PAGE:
But is it as accurate as the e-pill and internal probe? CORE uses both of these methods to build our algorithm (machine learning) and to validate CORE for special activities and scenarios. This also means that our continuous testing and data collection is used to continually optimise the algorithm and results.

We conduction clinical, lab and field tests to gather data and validate CORE so can show that CORE provides medical grade accuracy. In comparison, provides a high level of accuracy within the tolerance of e-pills for the activities and scenarios that CORE is validated.


Validating CORE with e-pills in different sports scenarios

We extensively and continuously test CORE with a rigid protocol involving professional athletes, regular sports people and clinical studies. We asked them to wear CORE while training and competing both indoors and outdoors, monitoring their core body temperature before, during, and after the workout. Simultaneously the athletes use a comparison thermometer.

Predominantly e-pills (BodyCap) are used as e-pills are usually more appropriate for sports, however we also use rectal probes and other methods to obtain data to validate the accuracy. With comparison (control) thermometers, it is crucial that they are calibrated and that the strict testing protocol is applied to minimise testing errors.

As a result, for the activities and scenarios against which it is validated, the CORE Body Temperature Monitoring technology has the same level of accuracy as invasive thermometers. The following charts show example for the 'everyday living' activity and endurance sports activity.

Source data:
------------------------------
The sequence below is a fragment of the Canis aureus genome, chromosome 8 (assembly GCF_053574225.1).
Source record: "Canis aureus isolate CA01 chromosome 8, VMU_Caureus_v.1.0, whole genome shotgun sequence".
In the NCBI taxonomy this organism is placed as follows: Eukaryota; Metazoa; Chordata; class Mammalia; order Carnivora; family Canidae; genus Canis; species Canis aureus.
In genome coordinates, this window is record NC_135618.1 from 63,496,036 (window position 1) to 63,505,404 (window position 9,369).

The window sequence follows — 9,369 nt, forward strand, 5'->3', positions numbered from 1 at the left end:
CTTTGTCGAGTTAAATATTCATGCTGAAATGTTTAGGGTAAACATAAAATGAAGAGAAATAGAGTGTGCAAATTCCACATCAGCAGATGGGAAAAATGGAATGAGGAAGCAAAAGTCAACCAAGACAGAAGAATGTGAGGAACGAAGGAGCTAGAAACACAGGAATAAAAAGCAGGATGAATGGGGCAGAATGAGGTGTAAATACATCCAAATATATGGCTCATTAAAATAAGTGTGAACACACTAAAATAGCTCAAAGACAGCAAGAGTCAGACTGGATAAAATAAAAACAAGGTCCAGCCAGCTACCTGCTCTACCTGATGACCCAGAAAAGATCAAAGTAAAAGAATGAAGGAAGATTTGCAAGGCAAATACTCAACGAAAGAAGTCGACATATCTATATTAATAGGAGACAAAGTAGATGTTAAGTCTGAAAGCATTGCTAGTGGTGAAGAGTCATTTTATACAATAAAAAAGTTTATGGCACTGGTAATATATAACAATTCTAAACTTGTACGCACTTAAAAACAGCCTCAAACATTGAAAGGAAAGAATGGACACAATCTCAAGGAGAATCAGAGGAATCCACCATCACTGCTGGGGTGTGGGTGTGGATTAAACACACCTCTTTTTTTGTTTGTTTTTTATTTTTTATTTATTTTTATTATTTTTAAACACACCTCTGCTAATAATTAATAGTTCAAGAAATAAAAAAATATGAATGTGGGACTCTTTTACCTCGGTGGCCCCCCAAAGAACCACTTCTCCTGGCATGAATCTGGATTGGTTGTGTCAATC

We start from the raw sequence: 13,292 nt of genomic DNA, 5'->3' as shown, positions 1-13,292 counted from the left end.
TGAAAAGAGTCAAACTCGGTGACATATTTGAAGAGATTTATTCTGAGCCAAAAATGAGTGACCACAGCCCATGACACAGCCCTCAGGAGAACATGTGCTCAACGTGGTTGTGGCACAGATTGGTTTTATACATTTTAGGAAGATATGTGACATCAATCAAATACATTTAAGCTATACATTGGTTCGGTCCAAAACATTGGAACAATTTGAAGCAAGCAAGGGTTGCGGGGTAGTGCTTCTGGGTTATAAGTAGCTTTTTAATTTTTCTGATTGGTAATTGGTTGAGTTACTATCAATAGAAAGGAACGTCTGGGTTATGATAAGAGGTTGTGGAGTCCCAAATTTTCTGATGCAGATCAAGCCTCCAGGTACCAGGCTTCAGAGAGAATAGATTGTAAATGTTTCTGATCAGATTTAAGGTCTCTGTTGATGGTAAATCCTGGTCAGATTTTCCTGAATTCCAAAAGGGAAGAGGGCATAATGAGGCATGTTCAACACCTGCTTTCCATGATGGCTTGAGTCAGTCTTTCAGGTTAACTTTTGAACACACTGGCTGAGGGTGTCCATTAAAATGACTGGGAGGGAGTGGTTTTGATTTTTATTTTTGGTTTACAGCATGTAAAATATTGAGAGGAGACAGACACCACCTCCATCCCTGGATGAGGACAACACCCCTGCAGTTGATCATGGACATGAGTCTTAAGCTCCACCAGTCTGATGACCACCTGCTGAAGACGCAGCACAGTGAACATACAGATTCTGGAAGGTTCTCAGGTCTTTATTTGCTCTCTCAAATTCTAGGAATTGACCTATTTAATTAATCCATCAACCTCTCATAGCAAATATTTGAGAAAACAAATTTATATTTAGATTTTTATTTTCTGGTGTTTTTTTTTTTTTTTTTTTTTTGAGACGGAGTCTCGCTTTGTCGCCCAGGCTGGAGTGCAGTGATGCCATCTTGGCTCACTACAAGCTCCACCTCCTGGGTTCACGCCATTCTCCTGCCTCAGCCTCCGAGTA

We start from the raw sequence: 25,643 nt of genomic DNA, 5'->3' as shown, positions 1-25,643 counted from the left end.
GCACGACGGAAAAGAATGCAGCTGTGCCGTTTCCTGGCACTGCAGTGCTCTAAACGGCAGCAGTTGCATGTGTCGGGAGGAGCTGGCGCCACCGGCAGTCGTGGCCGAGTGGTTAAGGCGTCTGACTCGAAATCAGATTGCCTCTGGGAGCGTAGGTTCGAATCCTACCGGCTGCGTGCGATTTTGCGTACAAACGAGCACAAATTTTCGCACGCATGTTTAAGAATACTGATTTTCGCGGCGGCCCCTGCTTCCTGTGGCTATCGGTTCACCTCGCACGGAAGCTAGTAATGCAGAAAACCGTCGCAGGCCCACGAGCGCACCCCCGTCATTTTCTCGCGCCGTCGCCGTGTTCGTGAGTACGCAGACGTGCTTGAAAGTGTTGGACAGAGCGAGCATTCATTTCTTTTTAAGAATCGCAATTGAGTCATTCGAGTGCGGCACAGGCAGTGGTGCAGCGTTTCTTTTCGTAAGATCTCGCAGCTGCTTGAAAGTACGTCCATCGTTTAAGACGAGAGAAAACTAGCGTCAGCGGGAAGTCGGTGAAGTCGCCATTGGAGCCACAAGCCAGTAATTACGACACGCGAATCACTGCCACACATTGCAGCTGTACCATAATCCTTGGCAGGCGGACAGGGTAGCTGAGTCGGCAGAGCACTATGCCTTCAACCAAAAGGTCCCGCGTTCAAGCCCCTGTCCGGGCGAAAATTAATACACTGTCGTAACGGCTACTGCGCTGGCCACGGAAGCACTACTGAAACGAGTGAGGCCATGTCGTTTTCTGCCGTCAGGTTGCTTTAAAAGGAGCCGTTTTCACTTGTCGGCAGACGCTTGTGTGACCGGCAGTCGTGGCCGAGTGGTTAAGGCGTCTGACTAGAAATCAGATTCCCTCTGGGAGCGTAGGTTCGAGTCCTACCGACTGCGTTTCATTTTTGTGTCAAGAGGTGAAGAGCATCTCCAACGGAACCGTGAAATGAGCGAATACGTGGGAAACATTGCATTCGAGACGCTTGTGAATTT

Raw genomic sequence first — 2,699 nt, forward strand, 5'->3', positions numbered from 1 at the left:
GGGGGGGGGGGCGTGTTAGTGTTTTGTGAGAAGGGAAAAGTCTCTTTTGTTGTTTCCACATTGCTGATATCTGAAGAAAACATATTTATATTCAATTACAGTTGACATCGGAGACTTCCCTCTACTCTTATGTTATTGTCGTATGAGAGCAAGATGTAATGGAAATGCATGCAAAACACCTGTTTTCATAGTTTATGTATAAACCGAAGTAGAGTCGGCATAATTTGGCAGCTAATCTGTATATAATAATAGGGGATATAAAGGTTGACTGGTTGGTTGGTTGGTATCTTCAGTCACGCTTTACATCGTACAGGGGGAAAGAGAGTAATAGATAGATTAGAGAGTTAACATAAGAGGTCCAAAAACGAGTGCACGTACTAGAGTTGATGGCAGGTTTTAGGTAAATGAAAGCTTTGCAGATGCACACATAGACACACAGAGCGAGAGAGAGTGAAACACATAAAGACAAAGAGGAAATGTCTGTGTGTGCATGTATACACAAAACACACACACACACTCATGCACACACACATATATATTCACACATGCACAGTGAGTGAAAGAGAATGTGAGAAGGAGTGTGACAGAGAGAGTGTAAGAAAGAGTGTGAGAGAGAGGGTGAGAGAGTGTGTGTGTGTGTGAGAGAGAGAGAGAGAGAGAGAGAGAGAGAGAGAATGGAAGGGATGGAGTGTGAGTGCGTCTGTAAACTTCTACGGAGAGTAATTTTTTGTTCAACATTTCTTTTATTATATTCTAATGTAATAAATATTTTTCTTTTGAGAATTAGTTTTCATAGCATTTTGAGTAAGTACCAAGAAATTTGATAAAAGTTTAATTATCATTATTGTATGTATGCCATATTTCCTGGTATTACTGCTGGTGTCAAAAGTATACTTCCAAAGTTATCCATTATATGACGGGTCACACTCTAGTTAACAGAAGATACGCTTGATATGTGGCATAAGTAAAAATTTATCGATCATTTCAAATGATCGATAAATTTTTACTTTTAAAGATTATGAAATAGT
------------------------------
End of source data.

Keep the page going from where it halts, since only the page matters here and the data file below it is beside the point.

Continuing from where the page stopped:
Validating CORE for medical purposes

CORE is not a medical device. However, for many years we have been working with partners conducting controlled clinical studies and trials for medical purposes. The ability to employ a non-invasive but accurate thermometer that provides real-time core body temperature data is extremely attractive within the medical profession.

These ongoing trials and studies help to improve the accuracy and validation for medical use on our path to gain formal medical approval. Currently CORE has approval under the emergency use provisionthat allow it to be sold as a clinical medical thermometer in North America.

For medical testing with CORE, the measurements are conducted by qualified healthcare professionals and the data is compared with other thermometer methods for data validation. The following charts show results from recent studies.

CORE can monitor fever in real time with a high level of accuracy. At the data of publication, CORE has a Mean Absolute Deviation of 0.21°C when compared to the e-pill.

Continuing Validation

As a new technology, we have made excellent gains improving accuracy and following many years for research and development been able to build a wearable sensor that can deliver continuous and accurate core body temperature data in real-time.

It is a continuing journey and we are continually gathering data to test and validate CORE for different conditions and scenarios. We recognise that there are scenarios where further improvement is need and have received a lot of interest from people and organisations who want to use the CORE Body Temperature Monitoring sensor for new situations and environments.

We have numerous pilot programs running and this helps us to advance our technology. The results feed our algorithm so that we can continue to provide CORE customers with updates and improvements.

If you have specific tests or requirements for monitoring core body temperature, please contact us and we can help guide you on the suitability of CORE for your specific needs.